Eben Moglen on Patents @ Cardozo Mon 11/2

eben_moglen The Internet Society – New York Chapter (ISOC-NY) was happy and interested to co-sponsor, with the Intellectual Property Law Society, a lunchtime lecture at the Benjamin N. Cardozo School of Law on Monday Nov 2 2009. Eben Moglen, Chairman of the Software Freedom Law Center, spoke on the topic – “Patent Law at a Crossroads: Bilski and Beyond“.

Audio is available (ogg | mp3 ). Video is below.

ipod | stills | youtube

Much of the rise of software patents is based on the 1998 Federal Circuit State Street decision upholding a 1993 patent on a financial method. An “invention” was deemed patentable if it involved some practical application and “it produces a useful, concrete and tangible result.”

In In re Bilski and Warsaw – mentioned in the title of the talk – United States Court of Appeals for the Federal Circuit , in a Nov 2008 decision, upheld an earlier court that rejected the appellant’s demand that it’s method of trading weather risk be awarded a patent, folllowing rejection by the USPTO in 2006.

The USPTO opined that the method was an abstract idea “and solves a purely mathematical problem without any limitation to a practical application, therefore, the invention is not directed to the technological arts.”

In the appeal both ACLU and Red Hat filed amicus briefs arguing that decision was important because it could be applied to algorithms, which are at the heart of many software patents.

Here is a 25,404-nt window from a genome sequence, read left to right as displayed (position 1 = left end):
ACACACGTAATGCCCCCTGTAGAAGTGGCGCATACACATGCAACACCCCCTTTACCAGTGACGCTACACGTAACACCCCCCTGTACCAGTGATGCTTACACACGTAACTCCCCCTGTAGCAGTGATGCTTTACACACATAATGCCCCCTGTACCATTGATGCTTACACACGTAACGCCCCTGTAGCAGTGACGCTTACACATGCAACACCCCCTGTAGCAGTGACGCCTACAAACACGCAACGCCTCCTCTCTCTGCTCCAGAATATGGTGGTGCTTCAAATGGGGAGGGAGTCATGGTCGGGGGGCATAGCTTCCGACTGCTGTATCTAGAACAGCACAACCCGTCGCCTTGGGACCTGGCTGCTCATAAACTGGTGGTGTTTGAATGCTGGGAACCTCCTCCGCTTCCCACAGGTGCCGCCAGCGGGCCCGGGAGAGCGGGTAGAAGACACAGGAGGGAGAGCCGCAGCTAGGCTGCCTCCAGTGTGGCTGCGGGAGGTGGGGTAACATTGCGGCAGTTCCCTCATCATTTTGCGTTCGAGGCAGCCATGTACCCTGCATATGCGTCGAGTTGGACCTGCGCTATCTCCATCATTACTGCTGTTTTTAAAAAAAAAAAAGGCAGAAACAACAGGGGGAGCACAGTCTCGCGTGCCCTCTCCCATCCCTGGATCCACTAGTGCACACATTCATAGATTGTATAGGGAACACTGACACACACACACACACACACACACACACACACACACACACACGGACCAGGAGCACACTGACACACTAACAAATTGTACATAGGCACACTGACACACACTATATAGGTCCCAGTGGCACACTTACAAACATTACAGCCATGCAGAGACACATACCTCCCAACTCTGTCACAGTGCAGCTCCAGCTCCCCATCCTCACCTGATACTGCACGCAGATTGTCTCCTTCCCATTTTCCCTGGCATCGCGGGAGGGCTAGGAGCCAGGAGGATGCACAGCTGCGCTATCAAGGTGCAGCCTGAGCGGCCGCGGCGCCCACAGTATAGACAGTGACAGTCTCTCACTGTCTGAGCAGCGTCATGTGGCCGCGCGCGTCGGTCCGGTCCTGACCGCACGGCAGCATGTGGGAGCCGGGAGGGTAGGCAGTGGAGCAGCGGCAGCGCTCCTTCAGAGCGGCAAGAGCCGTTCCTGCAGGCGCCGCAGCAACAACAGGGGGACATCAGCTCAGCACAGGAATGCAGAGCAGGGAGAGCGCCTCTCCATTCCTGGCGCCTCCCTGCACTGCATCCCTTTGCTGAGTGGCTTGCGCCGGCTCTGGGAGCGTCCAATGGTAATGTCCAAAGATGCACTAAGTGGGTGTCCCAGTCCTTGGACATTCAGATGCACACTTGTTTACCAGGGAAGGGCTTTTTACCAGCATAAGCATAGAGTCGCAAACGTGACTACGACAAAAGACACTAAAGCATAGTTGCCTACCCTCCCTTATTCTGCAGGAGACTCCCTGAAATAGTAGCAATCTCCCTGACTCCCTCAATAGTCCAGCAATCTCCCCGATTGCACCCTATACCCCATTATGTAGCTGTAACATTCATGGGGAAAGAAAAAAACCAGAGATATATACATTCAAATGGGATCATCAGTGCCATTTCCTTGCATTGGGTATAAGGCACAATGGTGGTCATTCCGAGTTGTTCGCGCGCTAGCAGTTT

In the light of this the court specifically stated that its decision DID NOT apply to software patents, but just to some business methods.

However, the useful-concrete-tangible test was jettisoned. According to the Bilski opinion, the “‘useful, concrete and tangible result inquiry’ is inadequate,” and the portions of the State Street decision relying on this inquiry are no longer of any effect under US patent law.

The case has been taken up by the Supreme Court, and oral arguments will be heard on Nov 9 2009.

If the decision stands, the rug has been pulled out from under many existing patents, and since the “technological” limitation posited in Bilski is a somewhat nebulous concept, many more are on dubious ground.

Eben Moglen expects that, whatever the outcome, major patent reform will soon be on the Congressional agenda.

  • Software Freedom Law Center press release
  • Free Software Foundation brief to the Supreme Court.
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